It is worrying, however, that Mike Russell would be in talks with the People’s Vote campaign. The position of the Scottish government – if it truly supports Scotland’s voice in the union – on such a vote should be a flat-out rejection. Holding such a vote would essentially rob us of the argument that we have already rejected Brexit. We have rejected Brexit and this assertion and defence of our democracy must be our central negotiating position with the British administration.

If the Scottish government hopes to defend our voice in London then it has no option but to stick to its guns, forcing the British government to ignore us and take us from the EU without our consent. Only then will we be in a position to resist and protect our sovereign democratic will – even if that means seeking independence. The moment we support a People’s Vote we accept the result that was made for us and thereby lose the high ground we currently hold.

Perhaps this is why the British media is confusing these two votes. If enough people in Scotland can be convinced that a People’s Vote is fundamentally the same thing as another Brexit vote then pressure can be put on the Scottish government from within Scotland. This way the British government can use the People’s Vote to undermine the Scottish position on Brexit, removing Scotland’s objection to an English Brexit.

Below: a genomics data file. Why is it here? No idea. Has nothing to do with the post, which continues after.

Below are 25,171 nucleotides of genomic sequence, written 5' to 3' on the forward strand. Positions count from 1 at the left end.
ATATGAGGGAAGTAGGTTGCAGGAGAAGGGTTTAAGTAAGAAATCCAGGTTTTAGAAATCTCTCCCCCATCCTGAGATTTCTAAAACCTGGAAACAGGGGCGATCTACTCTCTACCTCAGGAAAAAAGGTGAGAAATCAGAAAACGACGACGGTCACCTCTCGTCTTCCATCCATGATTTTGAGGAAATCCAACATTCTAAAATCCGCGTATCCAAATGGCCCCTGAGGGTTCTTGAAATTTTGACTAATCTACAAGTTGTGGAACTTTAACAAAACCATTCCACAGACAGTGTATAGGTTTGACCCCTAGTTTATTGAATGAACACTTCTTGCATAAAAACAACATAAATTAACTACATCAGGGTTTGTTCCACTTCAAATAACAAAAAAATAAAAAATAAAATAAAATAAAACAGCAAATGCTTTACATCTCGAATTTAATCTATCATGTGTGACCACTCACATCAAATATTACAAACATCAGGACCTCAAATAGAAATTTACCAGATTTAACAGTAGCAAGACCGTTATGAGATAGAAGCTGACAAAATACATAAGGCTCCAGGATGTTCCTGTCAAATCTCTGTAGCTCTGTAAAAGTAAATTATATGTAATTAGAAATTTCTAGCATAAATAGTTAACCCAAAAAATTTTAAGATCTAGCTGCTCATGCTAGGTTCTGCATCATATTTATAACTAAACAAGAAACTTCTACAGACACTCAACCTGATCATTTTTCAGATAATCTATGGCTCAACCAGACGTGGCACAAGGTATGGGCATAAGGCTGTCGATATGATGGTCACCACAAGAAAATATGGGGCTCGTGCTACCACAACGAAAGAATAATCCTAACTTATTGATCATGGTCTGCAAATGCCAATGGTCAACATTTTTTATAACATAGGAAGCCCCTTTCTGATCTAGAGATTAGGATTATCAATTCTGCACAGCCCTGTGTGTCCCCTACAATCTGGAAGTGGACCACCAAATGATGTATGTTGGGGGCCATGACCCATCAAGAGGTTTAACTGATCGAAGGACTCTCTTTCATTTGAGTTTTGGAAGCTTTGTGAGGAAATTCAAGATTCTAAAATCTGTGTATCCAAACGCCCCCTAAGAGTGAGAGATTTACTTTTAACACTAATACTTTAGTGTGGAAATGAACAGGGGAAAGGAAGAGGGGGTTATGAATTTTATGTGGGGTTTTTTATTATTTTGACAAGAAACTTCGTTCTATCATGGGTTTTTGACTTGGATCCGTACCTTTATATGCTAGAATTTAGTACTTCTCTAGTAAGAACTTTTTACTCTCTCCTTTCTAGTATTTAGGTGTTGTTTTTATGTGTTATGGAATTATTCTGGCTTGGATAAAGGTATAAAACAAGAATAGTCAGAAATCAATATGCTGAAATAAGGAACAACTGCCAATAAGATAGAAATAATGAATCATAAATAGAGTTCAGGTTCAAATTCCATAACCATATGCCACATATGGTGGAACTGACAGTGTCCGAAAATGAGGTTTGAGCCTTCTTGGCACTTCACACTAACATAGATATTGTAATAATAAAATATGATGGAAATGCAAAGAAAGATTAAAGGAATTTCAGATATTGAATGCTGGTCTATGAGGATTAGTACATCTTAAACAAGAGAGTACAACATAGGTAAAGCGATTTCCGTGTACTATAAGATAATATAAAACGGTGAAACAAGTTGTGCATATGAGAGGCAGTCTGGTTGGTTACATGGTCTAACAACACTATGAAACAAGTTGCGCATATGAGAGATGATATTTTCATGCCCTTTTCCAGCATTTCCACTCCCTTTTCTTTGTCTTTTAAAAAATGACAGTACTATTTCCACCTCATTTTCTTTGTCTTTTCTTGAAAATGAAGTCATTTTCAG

Our democracy has been insulted by London’s autocratic behaviour over Brexit. Until the Article 50 negotiations are completed – negotiations from which we have been completely excluded – we are living in what amounts to a totalitarian regime. Brexit and its terms and conditions will be dictated to us regardless of the fact we have rejected it. The insult would only be compounded by a People’s Vote. We would again be tools for England’s political requirements at the absolute cost of our own political dignity. We can only hope that by “very constructive” Mike Russell means that he spelt out Scotland’s position, hammered home the imperative of protecting the sovereign will of the Scottish people, and told Hugo Dixon to sling his hook.

Brexit gives us two options. We can – as Labour, the Liberal Democrats, and the Conservatives want us to do – bend over and assume the position for Westminster, and accept that we do not really have a democracy in Scotland, or we can put the foot down and stick to the decision that we have made. London can attempt to ignore us, but at this point defending the democratic will of Scotland demands more serious action – another independence referendum. Those who want us to bend over for London and those who want us to accept a People’s Vote are no friends of Scotland. It is time we showed them that we are prepared to stand our ground.


Brexit explained: what happens when the UK leaves the EU?

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9 thoughts on “No People’s Vote for Scotland

  1. Jason

    It is not just the moral argument.